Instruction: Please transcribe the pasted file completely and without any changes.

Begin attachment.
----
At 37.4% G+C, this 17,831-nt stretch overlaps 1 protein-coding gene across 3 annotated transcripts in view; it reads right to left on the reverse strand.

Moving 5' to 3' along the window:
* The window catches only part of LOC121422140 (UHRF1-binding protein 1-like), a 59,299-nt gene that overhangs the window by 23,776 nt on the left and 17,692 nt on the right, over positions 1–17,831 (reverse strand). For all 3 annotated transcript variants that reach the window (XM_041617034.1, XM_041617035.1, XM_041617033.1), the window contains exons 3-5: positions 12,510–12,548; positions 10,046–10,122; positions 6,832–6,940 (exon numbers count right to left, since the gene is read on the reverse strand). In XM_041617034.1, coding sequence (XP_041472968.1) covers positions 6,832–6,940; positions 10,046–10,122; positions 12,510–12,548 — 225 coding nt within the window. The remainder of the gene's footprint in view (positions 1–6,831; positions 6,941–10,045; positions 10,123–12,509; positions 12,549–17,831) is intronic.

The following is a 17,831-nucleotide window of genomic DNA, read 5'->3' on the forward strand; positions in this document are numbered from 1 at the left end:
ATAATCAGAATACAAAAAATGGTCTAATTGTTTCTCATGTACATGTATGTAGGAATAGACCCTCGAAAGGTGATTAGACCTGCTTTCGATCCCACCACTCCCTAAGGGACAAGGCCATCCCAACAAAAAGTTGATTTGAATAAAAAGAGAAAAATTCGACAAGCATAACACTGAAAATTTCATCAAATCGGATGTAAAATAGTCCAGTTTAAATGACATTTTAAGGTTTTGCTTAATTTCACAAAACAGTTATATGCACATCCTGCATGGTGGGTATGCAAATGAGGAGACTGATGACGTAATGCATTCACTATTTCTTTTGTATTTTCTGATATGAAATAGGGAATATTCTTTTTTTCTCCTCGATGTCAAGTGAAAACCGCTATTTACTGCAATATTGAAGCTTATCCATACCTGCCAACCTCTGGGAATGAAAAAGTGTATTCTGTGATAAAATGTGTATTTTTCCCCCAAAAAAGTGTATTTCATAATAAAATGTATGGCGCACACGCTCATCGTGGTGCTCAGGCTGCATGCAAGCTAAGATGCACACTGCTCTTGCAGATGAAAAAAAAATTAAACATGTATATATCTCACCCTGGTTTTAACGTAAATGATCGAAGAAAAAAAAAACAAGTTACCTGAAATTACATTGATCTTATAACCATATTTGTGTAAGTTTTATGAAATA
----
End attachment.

At 37.4% G+C, this 17,831-nt stretch overlaps 1 protein-coding gene across 3 annotated transcripts in view; it reads right to left on the reverse strand.

Moving 5' to 3' along the window:
* The window catches only part of LOC121422140 (UHRF1-binding protein 1-like), a 59,299-nt gene that overhangs the window by 23,776 nt on the left and 17,692 nt on the right, over positions 1–17,831 (reverse strand). For all 3 annotated transcript variants that reach the window (XM_041617034.1, XM_041617035.1, XM_041617033.1), the window contains exons 3-5: positions 12,510–12,548; positions 10,046–10,122; positions 6,832–6,940 (exon numbers count right to left, since the gene is read on the reverse strand). In XM_041617034.1, coding sequence (XP_041472968.1) covers positions 6,832–6,940; positions 10,046–10,122; positions 12,510–12,548 — 225 coding nt within the window. The remainder of the gene's footprint in view (positions 1–6,831; positions 6,941–10,045; positions 10,123–12,509; positions 12,549–17,831) is intronic.

The following is a 17,831-nucleotide window of genomic DNA, read 5'->3' on the forward strand; positions in this document are numbered from 1 at the left end:
ATAATCAGAATACAAAAAATGGTCTAATTGTTTCTCATGTACATGTATGTAGGAATAGACCCTCGAAAGGTGATTAGACCTGCTTTCGATCCCACCACTCCCTAAGGGACAAGGCCATCCCAACAAAAAGTTGATTTGAATAAAAAGAGAAAAATTCGACAAGCATAACACTGAAAATTTCATCAAATCGGATGTAAAATAGTCCAGTTTAAATGACATTTTAAGGTTTTGCTTAATTTCACAAAACAGTTATATGCACATCCTGCATGGTGGGTATGCAAATGAGGAGACTGATGACGTAATGCATTCACTATTTCTTTTGTATTTTCTGATATGAAATAGGGAATATTCTTTTTTTCTCCTCGATGTCAAGTGAAAACCGCTATTTACTGCAATATTGAAGCTTATCCATACCTGCCAACCTCTGGGAATGAAAAAGTGTATTCTGTGATAAAATGTGTATTTTTCCCCCAAAAAAGTGTATTTCATAATAAAATGTATGGCGCACACGCTCATCGTGGTGCTCAGGCTGCATGCAAGCTAAGATGCACACTGCTCTTGCAGATGAAAAAAAAATTAAACATGTATATATCTCACCCTGGTTTTAACGTAAATGATCGAAGAAAAAAAAAACAAGTTACCTGAAATTACATTGATCTTATAACCATATTTGTGTAAGTTTTATGAAATA